“Ophthalmic” or “ocular” migraines are quite common, but they are not always easy to diagnose. Migraine headaches are unusually severe headaches that are generally one-sided but that can occur on either side of the head. The “aura” (including light sensitivity, flashes of light, zig-zag lines of light and blind spots in the visual field) is the ocular symptom preceding a migraine headache. The classic migraine headache starts with the aura followed later by the severe headache. The visual aura can occur by itself without a headache; when this occurs it is an “ocular migraine.” Ocular migraines without headache usually last about 15 to 30 minutes and then slowly disappear on their own. If they are infrequent, it is possible no treatment is needed. However, if they are very frequent, they should first be investigated by an ophthalmologist, neurologist or both to be sure there is not another cause. If nothing is found and if the frequency of the migraines is bothersome, your ophthalmologist and/or neurologist will begin preventative therapy.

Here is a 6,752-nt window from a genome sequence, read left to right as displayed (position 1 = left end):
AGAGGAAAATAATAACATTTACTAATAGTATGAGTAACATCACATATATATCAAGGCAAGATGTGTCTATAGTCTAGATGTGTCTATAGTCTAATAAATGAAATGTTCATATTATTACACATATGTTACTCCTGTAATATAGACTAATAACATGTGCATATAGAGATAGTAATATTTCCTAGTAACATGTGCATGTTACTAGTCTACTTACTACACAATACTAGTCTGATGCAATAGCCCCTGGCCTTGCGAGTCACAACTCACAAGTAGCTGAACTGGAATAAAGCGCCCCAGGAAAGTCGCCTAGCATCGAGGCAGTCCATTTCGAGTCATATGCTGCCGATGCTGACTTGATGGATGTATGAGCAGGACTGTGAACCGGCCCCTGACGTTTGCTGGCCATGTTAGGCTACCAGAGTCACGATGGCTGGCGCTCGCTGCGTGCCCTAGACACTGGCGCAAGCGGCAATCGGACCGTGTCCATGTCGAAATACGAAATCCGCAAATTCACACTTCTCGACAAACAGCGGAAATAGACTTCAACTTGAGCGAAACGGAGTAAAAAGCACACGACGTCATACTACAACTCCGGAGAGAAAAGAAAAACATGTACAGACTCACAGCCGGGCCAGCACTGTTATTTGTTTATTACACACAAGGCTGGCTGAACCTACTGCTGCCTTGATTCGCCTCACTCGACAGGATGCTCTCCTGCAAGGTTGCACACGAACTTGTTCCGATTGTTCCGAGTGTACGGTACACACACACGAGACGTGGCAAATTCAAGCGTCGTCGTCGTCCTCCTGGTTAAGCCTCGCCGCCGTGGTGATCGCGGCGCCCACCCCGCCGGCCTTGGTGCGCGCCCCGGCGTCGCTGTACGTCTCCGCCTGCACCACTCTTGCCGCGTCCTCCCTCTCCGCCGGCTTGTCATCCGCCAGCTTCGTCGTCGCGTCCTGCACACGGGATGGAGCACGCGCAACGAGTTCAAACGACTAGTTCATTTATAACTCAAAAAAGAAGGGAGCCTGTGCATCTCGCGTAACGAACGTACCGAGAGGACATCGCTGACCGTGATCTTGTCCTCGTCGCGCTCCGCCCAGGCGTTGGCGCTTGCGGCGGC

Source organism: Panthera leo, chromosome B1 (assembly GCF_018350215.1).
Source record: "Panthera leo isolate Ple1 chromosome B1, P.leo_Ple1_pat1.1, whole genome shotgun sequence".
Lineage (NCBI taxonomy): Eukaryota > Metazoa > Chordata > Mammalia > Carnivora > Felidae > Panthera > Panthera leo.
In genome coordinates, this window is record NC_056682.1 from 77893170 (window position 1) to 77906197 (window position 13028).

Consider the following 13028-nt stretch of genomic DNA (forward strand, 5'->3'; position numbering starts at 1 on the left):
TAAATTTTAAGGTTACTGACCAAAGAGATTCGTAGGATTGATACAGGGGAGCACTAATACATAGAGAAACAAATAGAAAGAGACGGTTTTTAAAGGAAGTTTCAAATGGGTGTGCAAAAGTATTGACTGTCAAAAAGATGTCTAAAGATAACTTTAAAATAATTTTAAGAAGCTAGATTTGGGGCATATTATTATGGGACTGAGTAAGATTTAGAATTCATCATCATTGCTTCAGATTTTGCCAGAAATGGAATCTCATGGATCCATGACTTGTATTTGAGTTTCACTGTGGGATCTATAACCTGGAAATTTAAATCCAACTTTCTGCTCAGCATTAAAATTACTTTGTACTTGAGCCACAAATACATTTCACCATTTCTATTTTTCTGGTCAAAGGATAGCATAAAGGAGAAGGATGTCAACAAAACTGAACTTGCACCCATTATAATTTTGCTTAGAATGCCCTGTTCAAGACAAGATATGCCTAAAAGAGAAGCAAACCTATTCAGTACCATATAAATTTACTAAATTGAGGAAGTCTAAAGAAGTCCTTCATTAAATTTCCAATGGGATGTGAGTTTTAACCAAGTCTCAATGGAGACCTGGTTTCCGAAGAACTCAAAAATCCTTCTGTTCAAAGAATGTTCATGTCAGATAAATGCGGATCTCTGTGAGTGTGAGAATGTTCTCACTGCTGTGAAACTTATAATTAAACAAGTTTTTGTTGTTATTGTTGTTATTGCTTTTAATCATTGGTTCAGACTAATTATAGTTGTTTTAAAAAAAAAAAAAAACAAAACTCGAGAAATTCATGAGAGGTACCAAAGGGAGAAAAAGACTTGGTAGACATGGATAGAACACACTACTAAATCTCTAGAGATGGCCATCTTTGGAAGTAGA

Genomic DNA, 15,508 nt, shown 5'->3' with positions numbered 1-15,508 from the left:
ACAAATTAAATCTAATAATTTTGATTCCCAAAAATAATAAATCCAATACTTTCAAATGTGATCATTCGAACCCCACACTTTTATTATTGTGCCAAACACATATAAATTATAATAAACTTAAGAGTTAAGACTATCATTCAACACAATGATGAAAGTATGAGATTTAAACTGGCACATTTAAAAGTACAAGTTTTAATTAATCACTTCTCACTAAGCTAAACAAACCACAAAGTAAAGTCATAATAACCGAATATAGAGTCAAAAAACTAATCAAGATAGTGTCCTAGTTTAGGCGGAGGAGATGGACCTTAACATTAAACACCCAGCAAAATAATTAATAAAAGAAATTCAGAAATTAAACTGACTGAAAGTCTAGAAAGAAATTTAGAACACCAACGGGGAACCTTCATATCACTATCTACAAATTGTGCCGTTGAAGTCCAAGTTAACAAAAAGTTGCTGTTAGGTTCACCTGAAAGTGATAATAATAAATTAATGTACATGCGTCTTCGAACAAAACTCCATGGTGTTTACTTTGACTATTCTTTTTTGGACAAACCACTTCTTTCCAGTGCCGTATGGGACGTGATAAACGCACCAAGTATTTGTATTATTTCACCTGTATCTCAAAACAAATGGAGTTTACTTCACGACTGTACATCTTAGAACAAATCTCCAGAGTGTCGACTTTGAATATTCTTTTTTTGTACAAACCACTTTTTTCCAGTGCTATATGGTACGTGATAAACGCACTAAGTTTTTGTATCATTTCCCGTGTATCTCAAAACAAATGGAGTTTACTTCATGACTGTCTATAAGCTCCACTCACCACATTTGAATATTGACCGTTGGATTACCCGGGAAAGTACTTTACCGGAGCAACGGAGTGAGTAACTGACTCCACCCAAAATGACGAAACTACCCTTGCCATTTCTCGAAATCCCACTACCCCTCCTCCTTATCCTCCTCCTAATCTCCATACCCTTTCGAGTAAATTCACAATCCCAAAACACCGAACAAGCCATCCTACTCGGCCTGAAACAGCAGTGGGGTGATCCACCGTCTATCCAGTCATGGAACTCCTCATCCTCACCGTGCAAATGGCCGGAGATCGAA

Ocular migraines are more common in women than men by a ratio of about 3-to-1. Triggers for migraines and ocular migraines can include certain foods — such as chocolates, cheeses and the flavor-enhancer MSG (monosodium glutamate) — as well as certain wines. Missing meals, lack of sleep, birth control pills, smoking and stress can also contribute to migraines. You can help prevent ocular migraines by avoiding these triggers.